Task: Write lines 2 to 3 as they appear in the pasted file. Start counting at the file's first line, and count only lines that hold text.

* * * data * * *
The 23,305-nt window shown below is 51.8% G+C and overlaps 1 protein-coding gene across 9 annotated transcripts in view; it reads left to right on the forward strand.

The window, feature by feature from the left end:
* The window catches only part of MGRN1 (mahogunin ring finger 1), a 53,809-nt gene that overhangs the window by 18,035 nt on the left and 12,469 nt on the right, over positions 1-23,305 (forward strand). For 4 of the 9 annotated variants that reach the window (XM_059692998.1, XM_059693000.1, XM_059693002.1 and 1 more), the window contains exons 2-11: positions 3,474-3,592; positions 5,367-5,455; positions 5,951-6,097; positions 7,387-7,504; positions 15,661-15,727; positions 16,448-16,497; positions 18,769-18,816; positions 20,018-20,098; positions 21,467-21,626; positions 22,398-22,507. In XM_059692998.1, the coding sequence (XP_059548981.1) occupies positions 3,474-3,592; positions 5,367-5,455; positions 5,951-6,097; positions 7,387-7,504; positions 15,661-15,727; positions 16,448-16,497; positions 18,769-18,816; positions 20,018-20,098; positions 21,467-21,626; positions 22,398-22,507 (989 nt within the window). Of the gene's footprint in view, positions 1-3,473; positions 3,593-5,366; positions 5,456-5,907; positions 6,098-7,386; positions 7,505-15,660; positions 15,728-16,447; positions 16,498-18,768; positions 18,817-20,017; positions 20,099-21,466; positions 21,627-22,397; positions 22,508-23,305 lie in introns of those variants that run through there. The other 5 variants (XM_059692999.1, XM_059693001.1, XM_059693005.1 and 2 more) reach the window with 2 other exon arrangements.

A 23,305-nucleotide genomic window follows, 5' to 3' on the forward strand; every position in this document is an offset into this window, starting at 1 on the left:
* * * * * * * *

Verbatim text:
The window, feature by feature from the left end:
* The window catches only part of MGRN1 (mahogunin ring finger 1), a 53,809-nt gene that overhangs the window by 18,035 nt on the left and 12,469 nt on the right, over positions 1-23,305 (forward strand). For 4 of the 9 annotated variants that reach the window (XM_059692998.1, XM_059693000.1, XM_059693002.1 and 1 more), the window contains exons 2-11: positions 3,474-3,592; positions 5,367-5,455; positions 5,951-6,097; positions 7,387-7,504; positions 15,661-15,727; positions 16,448-16,497; positions 18,769-18,816; positions 20,018-20,098; positions 21,467-21,626; positions 22,398-22,507. In XM_059692998.1, the coding sequence (XP_059548981.1) occupies positions 3,474-3,592; positions 5,367-5,455; positions 5,951-6,097; positions 7,387-7,504; positions 15,661-15,727; positions 16,448-16,497; positions 18,769-18,816; positions 20,018-20,098; positions 21,467-21,626; positions 22,398-22,507 (989 nt within the window). Of the gene's footprint in view, positions 1-3,473; positions 3,593-5,366; positions 5,456-5,907; positions 6,098-7,386; positions 7,505-15,660; positions 15,728-16,447; positions 16,498-18,768; positions 18,817-20,017; positions 20,099-21,466; positions 21,627-22,397; positions 22,508-23,305 lie in introns of those variants that run through there. The other 5 variants (XM_059692999.1, XM_059693001.1, XM_059693005.1 and 2 more) reach the window with 2 other exon arrangements.